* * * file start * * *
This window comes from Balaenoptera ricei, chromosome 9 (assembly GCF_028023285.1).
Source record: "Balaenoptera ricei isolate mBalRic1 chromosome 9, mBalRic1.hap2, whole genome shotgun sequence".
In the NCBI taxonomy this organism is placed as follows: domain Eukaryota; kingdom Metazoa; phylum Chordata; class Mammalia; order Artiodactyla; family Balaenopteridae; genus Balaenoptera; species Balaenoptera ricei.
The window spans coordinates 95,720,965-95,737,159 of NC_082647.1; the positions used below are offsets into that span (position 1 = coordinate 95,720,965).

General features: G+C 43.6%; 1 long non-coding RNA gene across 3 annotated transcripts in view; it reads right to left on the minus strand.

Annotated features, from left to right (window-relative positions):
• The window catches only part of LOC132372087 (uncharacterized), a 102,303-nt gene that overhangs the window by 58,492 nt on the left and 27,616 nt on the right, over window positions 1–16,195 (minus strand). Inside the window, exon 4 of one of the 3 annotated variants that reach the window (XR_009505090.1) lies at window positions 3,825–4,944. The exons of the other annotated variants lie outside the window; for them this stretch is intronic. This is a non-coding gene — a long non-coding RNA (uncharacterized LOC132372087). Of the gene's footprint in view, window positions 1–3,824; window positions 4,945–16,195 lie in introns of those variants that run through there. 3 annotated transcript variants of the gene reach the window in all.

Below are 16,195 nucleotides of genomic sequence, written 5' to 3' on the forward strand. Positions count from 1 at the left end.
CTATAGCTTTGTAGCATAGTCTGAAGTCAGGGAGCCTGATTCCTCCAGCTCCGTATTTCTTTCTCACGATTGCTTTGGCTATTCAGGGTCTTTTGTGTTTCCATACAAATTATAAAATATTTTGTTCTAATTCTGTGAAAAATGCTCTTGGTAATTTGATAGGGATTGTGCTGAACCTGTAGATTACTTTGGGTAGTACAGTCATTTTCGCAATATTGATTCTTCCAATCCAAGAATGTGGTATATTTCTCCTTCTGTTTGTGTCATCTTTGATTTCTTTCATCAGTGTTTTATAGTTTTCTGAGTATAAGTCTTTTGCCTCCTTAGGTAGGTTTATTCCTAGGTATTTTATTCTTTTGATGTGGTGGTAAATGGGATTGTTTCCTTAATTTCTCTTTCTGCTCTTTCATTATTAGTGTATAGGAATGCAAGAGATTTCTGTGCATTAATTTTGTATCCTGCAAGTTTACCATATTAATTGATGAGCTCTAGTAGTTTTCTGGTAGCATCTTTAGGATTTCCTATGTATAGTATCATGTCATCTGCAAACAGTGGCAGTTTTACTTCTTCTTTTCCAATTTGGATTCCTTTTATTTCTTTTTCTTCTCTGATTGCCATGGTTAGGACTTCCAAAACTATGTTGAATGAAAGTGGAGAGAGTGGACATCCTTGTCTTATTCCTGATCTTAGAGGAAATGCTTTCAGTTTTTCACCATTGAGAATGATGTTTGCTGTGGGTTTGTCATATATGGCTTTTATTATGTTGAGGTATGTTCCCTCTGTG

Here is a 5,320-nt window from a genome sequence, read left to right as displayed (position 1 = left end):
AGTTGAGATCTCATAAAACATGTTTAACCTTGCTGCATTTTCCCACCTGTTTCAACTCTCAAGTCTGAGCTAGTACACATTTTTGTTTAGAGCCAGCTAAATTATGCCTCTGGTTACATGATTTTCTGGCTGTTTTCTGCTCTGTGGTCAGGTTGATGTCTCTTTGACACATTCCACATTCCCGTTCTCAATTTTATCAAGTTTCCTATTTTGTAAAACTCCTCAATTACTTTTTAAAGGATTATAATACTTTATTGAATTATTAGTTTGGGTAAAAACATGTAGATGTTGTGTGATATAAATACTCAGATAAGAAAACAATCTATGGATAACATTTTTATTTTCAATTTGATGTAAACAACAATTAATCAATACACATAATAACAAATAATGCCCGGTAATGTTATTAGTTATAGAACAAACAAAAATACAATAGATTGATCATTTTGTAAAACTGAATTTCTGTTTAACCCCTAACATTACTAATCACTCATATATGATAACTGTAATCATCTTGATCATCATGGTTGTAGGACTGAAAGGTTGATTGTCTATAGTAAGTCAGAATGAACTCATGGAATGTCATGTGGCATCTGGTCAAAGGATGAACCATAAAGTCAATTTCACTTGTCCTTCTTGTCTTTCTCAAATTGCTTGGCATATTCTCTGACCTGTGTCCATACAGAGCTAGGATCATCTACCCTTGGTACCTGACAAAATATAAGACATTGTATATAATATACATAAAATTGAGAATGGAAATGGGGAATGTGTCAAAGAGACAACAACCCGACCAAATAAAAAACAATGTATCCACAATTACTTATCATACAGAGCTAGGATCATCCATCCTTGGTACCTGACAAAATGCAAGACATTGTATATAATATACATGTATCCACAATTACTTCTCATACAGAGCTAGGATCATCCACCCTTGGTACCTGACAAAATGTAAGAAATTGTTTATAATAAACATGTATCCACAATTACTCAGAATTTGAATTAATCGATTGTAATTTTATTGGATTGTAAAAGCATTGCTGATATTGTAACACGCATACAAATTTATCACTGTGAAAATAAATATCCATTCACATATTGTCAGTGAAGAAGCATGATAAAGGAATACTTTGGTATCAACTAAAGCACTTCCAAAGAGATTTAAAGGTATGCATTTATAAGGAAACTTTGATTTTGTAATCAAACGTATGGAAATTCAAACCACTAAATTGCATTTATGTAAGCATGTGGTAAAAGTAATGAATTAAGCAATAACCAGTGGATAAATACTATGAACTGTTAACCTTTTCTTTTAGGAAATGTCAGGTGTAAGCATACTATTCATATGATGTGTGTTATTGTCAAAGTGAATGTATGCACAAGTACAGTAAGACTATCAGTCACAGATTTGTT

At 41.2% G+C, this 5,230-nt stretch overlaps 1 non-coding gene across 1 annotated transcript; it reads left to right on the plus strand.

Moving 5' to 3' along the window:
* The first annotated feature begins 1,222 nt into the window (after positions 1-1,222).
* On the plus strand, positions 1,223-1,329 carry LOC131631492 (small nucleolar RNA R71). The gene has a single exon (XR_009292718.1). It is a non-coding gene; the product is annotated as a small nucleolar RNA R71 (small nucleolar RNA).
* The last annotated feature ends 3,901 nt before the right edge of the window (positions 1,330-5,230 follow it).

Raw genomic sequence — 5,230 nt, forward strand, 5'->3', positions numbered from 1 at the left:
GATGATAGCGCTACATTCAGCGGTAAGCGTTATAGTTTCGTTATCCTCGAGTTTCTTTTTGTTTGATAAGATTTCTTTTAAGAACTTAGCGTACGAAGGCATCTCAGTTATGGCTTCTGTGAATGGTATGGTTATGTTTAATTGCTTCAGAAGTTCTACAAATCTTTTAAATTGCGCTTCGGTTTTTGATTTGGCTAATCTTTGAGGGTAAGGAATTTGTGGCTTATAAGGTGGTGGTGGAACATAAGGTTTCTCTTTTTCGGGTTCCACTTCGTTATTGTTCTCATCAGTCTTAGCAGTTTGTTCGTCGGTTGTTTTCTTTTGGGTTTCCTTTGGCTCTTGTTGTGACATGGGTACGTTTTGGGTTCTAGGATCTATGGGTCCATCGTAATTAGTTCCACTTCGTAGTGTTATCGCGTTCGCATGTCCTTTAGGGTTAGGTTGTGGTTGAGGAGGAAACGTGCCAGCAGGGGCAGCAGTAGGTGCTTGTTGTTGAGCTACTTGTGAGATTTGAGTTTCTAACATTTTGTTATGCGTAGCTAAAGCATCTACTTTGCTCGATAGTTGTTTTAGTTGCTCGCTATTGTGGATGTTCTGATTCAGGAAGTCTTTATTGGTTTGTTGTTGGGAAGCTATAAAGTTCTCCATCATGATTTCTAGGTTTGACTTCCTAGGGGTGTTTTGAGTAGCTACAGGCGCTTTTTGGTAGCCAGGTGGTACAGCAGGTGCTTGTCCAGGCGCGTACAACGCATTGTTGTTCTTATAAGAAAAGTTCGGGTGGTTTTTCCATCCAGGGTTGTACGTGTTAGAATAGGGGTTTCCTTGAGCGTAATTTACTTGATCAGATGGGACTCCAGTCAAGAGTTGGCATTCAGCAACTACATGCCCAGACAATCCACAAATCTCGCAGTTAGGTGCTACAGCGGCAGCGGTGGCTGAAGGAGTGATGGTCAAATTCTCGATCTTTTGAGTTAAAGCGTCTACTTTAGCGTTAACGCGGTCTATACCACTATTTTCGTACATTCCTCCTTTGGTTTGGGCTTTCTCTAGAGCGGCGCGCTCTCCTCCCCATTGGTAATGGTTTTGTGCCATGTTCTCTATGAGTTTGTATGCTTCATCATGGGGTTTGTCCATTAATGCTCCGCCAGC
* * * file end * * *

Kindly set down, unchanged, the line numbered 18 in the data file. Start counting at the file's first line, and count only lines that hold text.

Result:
GATGATAGCGCTACATTCAGCGGTAAGCGTTATAGTTTCGTTATCCTCGAGTTTCTTTTTGTTTGATAAGATTTCTTTTAAGAACTTAGCGTACGAAGGCATCTCAGTTATGGCTTCTGTGAATGGTATGGTTATGTTTAATTGCTTCAGAAGTTCTACAAATCTTTTAAATTGCGCTTCGGTTTTTGATTTGGCTAATCTTTGAGGGTAAGGAATTTGTGGCTTATAAGGTGGTGGTGGAACATAAGGTTTCTCTTTTTCGGGTTCCACTTCGTTATTGTTCTCATCAGTCTTAGCAGTTTGTTCGTCGGTTGTTTTCTTTTGGGTTTCCTTTGGCTCTTGTTGTGACATGGGTACGTTTTGGGTTCTAGGATCTATGGGTCCATCGTAATTAGTTCCACTTCGTAGTGTTATCGCGTTCGCATGTCCTTTAGGGTTAGGTTGTGGTTGAGGAGGAAACGTGCCAGCAGGGGCAGCAGTAGGTGCTTGTTGTTGAGCTACTTGTGAGATTTGAGTTTCTAACATTTTGTTATGCGTAGCTAAAGCATCTACTTTGCTCGATAGTTGTTTTAGTTGCTCGCTATTGTGGATGTTCTGATTCAGGAAGTCTTTATTGGTTTGTTGTTGGGAAGCTATAAAGTTCTCCATCATGATTTCTAGGTTTGACTTCCTAGGGGTGTTTTGAGTAGCTACAGGCGCTTTTTGGTAGCCAGGTGGTACAGCAGGTGCTTGTCCAGGCGCGTACAACGCATTGTTGTTCTTATAAGAAAAGTTCGGGTGGTTTTTCCATCCAGGGTTGTACGTGTTAGAATAGGGGTTTCCTTGAGCGTAATTTACTTGATCAGATGGGACTCCAGTCAAGAGTTGGCATTCAGCAACTACATGCCCAGACAATCCACAAATCTCGCAGTTAGGTGCTACAGCGGCAGCGGTGGCTGAAGGAGTGATGGTCAAATTCTCGATCTTTTGAGTTAAAGCGTCTACTTTAGCGTTAACGCGGTCTATACCACTATTTTCGTACATTCCTCCTTTGGTTTGGGCTTTCTCTAGAGCGGCGCGCTCTCCTCCCCATTGGTAATGGTTTTGTGCCATGTTCTCTATGAGTTTGTATGCTTCATCATGGGGTTTGTCCATTAATGCTCCGCCAGC